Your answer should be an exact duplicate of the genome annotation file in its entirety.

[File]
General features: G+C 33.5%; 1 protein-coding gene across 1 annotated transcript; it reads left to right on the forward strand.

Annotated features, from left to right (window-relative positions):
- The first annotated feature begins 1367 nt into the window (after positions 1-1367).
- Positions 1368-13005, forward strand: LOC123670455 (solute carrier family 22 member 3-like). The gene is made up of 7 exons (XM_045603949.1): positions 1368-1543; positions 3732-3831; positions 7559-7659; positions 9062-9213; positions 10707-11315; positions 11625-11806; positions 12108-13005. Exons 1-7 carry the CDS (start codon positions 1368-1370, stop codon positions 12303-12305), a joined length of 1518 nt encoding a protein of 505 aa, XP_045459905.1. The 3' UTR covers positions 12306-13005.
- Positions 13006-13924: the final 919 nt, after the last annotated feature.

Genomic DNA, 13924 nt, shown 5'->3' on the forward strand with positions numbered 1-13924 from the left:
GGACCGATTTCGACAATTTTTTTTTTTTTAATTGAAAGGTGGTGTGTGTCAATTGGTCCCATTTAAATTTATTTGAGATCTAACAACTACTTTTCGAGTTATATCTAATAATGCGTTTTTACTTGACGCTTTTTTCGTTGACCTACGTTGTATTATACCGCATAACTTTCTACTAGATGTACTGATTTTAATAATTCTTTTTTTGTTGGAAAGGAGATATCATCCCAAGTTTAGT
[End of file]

General features: G+C 33.5%; 1 protein-coding gene across 1 annotated transcript; it reads left to right on the forward strand.

Annotated features, from left to right (window-relative positions):
- The first annotated feature begins 1367 nt into the window (after positions 1-1367).
- Positions 1368-13005, forward strand: LOC123670455 (solute carrier family 22 member 3-like). The gene is made up of 7 exons (XM_045603949.1): positions 1368-1543; positions 3732-3831; positions 7559-7659; positions 9062-9213; positions 10707-11315; positions 11625-11806; positions 12108-13005. Exons 1-7 carry the CDS (start codon positions 1368-1370, stop codon positions 12303-12305), a joined length of 1518 nt encoding a protein of 505 aa, XP_045459905.1. The 3' UTR covers positions 12306-13005.
- Positions 13006-13924: the final 919 nt, after the last annotated feature.

Genomic DNA, 13924 nt, shown 5'->3' on the forward strand with positions numbered 1-13924 from the left:
GGACCGATTTCGACAATTTTTTTTTTTTTAATTGAAAGGTGGTGTGTGTCAATTGGTCCCATTTAAATTTATTTGAGATCTAACAACTACTTTTCGAGTTATATCTAATAATGCGTTTTTACTTGACGCTTTTTTCGTTGACCTACGTTGTATTATACCGCATAACTTTCTACTAGATGTACTGATTTTAATAATTCTTTTTTTGTTGGAAAGGAGATATCATCCCAAGTTTAGT